Hy Horenstein
Hy Horenstein

Here is Part 1 of Danny’s column from Aug. 31, 2001, where he celebrated the 90th birthday of longtime deli man Hy Horenstein.

The JN’s premier columnist, Danny Raskin, has rapidy recovered from rib injuries from a fall, but remains in rehab for leg strengthening. In the meantime, we’ll be offering highlights from Danny’s prior columns until his return.

If you’d like to send him greetings, email Danny at dannyraskin2132@gmail.com or send mail to Danny Raskin c/o The Jewish News, 32255 Northwestern Hwy., Farmington Hills, MI 48334.

Here is Part 1 of Danny’s column from Aug. 31, 2001, where he celebrated the 90th birthday of longtime deli man Hy Horenstein. Sadly, less than three months later, Hy passed away, on Nov. 23, 2001.

Turning 90 recently is no big deal to Hy Horenstein.

“I can still hand-cut a Jewish rye bread in record time, and corned beef or pastrami without cutting off any fingers,” says the former premier delicatessen owner.

Hy is the only surviving member of the deli Horenstein brothers, whose name is well noted … Lou and Sam had Brother’s Deli on Dexter, with Max working for them before going on his own and opening Max’s Deli with wife, Belle, on Southfield and 13 Mile.

Hy never joined his brothers at their delicatessens preferring to be on his own as Hy Horenstein Delicatessen-Restaurant.

“You can’t go to a delicatessen anymore and smell the corned beef because it isn’t cooked in front anymore like years ago,” says Hy, as he bemoans the days gone by.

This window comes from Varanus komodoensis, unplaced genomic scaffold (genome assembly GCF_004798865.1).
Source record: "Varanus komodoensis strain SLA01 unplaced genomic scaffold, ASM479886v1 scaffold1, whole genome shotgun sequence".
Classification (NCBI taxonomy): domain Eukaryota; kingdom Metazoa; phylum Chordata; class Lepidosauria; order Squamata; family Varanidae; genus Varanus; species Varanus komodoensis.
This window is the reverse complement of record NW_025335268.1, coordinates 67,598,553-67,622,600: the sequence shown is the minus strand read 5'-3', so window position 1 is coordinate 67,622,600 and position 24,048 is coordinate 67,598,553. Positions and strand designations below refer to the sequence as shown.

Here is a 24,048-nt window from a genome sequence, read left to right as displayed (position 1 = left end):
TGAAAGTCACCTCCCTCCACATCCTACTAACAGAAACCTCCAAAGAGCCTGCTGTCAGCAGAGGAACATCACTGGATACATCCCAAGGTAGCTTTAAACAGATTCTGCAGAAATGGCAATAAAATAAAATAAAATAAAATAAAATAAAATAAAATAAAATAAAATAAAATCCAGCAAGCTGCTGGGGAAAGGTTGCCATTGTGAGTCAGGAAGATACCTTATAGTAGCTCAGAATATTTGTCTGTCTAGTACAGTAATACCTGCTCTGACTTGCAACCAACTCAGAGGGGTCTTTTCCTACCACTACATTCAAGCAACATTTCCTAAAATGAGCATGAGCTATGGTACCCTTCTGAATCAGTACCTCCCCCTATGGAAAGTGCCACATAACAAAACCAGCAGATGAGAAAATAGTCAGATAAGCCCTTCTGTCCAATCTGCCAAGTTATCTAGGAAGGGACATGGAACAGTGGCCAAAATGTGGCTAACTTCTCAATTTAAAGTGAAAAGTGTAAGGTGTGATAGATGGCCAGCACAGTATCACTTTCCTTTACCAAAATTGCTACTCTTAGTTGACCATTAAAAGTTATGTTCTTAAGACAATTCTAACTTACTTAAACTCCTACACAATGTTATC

Hy was only 11 years old when starting out in the deli game On Hastings and Farnsworth he was a busboy and dishwasher at the original Boesky’s for owner Sam Boesky also helping to cut corned beef in the basement Hy was born on Delancey Street in New York, where Sonny Eliot’s father owned a hardware store, and came here when a year old, living on Hastings and Alfred.

Detroit was usually a single-storefront deli town, recalls Hy “They were small but compact,” he says. Hy’s counter experience, however, sometimes had him at larger ones like when working for Bill Boesky and Joe Friedman at the Brass Rail on Michigan Avenue, next to Kinsel’s and with Al Mendelson at Boesky’s on 12th and Hazelwood, before Al went to California years back to open Nate & Al’s in Beverly Hills.

Flat lay view of one Matzah balls
iStock

Hy had come to work at Boesky’s on 12th and Hazelwood as a busboy and five years later was a counterman for the same Sam Boesky who started him in the deli business on Hastings as a dishwasher and busboy. “I’m still as ornery as ever,” laughs Hy, who says he has mellowed from the days he was a delicatessen owner and used to close two times a year “When I took a vacation, everybody had to take a vacation, too.”

His first delicatessen, called Hy Horenstein’s, was on Farmer and Monroe in Detroit … Then came Second Boulevard between Willis and Canfield … and on to Six Mile and Santa Barbara in 1942 … followed by Dexter and Boston Boulevard with partner Mike Selik … After they moved across the street, it was on to Livernois and Seven Mile for Hy.

Read about Hy Horenstein’s big move to Oak Park in 1963 in next week’s column.

Danny’s email is dannyraskin2132@gmail.com.

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